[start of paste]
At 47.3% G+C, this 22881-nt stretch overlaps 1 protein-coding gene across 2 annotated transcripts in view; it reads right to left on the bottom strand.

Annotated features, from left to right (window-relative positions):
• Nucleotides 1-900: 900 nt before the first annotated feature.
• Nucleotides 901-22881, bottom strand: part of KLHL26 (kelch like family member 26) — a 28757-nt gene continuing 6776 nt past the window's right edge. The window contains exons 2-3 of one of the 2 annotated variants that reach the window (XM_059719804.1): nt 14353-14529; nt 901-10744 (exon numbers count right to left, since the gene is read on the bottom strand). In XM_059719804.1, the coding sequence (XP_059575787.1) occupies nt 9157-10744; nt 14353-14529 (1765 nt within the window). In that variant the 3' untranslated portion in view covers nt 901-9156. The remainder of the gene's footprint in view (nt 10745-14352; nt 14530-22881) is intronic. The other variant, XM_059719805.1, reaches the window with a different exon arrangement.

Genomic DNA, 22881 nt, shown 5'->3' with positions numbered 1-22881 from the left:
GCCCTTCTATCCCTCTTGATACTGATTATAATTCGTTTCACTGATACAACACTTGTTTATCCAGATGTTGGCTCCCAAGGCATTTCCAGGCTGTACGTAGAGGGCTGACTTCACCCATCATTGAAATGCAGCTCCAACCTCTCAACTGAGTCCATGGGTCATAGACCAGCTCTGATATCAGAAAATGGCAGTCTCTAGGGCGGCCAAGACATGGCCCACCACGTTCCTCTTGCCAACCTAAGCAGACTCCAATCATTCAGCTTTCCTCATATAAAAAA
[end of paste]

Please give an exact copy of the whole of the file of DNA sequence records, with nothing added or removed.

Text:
At 47.3% G+C, this 22881-nt stretch overlaps 1 protein-coding gene across 2 annotated transcripts in view; it reads right to left on the bottom strand.

Annotated features, from left to right (window-relative positions):
• Nucleotides 1-900: 900 nt before the first annotated feature.
• Nucleotides 901-22881, bottom strand: part of KLHL26 (kelch like family member 26) — a 28757-nt gene continuing 6776 nt past the window's right edge. The window contains exons 2-3 of one of the 2 annotated variants that reach the window (XM_059719804.1): nt 14353-14529; nt 901-10744 (exon numbers count right to left, since the gene is read on the bottom strand). In XM_059719804.1, the coding sequence (XP_059575787.1) occupies nt 9157-10744; nt 14353-14529 (1765 nt within the window). In that variant the 3' untranslated portion in view covers nt 901-9156. The remainder of the gene's footprint in view (nt 10745-14352; nt 14530-22881) is intronic. The other variant, XM_059719805.1, reaches the window with a different exon arrangement.

Genomic DNA, 22881 nt, shown 5'->3' with positions numbered 1-22881 from the left:
GCCCTTCTATCCCTCTTGATACTGATTATAATTCGTTTCACTGATACAACACTTGTTTATCCAGATGTTGGCTCCCAAGGCATTTCCAGGCTGTACGTAGAGGGCTGACTTCACCCATCATTGAAATGCAGCTCCAACCTCTCAACTGAGTCCATGGGTCATAGACCAGCTCTGATATCAGAAAATGGCAGTCTCTAGGGCGGCCAAGACATGGCCCACCACGTTCCTCTTGCCAACCTAAGCAGACTCCAATCATTCAGCTTTCCTCATATAAAAAA